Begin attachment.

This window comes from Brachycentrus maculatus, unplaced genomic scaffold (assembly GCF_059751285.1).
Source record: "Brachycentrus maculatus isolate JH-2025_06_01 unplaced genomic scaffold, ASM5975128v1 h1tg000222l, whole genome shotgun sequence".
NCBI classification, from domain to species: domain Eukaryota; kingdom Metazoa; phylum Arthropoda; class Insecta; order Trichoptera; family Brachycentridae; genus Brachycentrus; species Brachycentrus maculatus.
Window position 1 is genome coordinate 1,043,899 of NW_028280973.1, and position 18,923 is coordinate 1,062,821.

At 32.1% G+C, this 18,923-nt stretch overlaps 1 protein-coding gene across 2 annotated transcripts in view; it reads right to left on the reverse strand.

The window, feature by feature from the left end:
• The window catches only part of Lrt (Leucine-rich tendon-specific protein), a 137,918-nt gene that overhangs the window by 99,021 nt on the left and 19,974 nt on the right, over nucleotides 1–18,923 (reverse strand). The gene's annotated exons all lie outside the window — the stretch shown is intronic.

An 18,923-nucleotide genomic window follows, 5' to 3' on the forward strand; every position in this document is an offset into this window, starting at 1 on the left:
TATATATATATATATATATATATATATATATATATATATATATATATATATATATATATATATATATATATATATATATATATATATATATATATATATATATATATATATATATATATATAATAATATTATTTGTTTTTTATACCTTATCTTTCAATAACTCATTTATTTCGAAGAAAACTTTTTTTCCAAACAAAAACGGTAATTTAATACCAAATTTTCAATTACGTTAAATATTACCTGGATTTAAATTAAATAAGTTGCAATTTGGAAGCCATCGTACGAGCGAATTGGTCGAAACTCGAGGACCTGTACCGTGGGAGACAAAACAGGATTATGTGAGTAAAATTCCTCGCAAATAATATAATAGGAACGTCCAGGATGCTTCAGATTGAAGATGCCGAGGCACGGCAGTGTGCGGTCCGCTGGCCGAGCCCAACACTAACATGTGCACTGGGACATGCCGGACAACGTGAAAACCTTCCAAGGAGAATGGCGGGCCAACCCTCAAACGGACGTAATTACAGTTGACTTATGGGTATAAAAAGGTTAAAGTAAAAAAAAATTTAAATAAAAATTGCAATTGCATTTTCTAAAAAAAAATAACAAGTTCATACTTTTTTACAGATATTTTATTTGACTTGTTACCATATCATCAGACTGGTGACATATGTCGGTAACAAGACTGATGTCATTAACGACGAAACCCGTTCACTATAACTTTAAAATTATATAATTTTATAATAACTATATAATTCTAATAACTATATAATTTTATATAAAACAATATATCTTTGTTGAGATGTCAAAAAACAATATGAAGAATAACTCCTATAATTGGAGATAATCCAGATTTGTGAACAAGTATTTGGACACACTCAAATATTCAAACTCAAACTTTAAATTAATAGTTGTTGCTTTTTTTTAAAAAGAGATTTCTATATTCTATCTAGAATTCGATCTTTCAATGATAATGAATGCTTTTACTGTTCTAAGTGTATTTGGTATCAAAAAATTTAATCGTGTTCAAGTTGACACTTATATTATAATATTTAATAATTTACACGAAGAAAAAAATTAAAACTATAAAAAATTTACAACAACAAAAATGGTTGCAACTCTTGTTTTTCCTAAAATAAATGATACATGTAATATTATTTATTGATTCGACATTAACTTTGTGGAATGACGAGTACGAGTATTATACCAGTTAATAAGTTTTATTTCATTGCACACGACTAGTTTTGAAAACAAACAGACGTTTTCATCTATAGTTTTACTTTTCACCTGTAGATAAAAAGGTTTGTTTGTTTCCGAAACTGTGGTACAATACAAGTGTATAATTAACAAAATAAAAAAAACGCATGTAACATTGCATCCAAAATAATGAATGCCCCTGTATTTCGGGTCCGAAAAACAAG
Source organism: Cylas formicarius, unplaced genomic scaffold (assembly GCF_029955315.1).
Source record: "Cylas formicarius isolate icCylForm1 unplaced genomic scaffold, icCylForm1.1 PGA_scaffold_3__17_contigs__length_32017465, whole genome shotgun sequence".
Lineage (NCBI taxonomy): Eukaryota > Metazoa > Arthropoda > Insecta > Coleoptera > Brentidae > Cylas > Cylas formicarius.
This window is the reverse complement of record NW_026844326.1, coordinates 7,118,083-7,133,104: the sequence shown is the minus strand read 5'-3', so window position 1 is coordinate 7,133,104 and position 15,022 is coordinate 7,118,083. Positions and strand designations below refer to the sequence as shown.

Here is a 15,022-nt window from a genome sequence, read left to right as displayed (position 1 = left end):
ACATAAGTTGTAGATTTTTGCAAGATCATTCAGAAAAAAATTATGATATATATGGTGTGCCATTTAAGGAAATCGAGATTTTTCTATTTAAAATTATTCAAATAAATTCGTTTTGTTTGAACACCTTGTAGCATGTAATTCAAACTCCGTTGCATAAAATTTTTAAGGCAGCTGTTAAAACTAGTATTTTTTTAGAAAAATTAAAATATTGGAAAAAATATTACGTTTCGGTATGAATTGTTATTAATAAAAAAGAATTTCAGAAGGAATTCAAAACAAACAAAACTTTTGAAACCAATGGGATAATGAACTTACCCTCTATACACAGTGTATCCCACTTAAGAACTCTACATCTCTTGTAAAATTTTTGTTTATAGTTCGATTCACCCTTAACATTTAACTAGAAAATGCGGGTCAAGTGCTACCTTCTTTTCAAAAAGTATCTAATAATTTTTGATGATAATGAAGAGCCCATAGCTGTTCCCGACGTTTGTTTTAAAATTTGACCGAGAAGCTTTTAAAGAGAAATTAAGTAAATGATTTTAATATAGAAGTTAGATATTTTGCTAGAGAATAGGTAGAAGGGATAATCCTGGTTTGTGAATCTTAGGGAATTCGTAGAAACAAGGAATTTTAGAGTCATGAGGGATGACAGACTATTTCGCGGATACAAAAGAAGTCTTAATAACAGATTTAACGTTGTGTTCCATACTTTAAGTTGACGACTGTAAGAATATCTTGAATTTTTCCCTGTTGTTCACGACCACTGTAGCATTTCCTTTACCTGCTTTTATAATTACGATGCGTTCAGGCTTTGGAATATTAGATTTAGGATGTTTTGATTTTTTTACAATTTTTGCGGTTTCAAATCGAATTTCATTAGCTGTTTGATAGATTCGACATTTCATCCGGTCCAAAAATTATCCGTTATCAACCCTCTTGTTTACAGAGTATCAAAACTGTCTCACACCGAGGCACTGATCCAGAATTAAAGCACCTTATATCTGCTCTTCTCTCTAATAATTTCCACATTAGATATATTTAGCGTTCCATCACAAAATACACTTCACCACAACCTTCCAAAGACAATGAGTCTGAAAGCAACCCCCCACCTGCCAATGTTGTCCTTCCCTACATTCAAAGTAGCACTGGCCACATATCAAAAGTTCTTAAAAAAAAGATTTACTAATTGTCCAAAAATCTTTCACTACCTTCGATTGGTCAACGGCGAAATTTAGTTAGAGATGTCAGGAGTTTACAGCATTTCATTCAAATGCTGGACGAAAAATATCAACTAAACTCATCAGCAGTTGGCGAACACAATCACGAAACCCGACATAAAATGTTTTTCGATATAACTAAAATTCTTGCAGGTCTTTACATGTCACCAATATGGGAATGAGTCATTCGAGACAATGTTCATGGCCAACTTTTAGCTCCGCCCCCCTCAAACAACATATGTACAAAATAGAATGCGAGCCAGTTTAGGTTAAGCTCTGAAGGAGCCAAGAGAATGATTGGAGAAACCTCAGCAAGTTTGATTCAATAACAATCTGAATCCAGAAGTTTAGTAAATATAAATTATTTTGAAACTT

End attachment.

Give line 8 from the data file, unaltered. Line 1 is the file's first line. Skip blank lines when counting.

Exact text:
An 18,923-nucleotide genomic window follows, 5' to 3' on the forward strand; every position in this document is an offset into this window, starting at 1 on the left: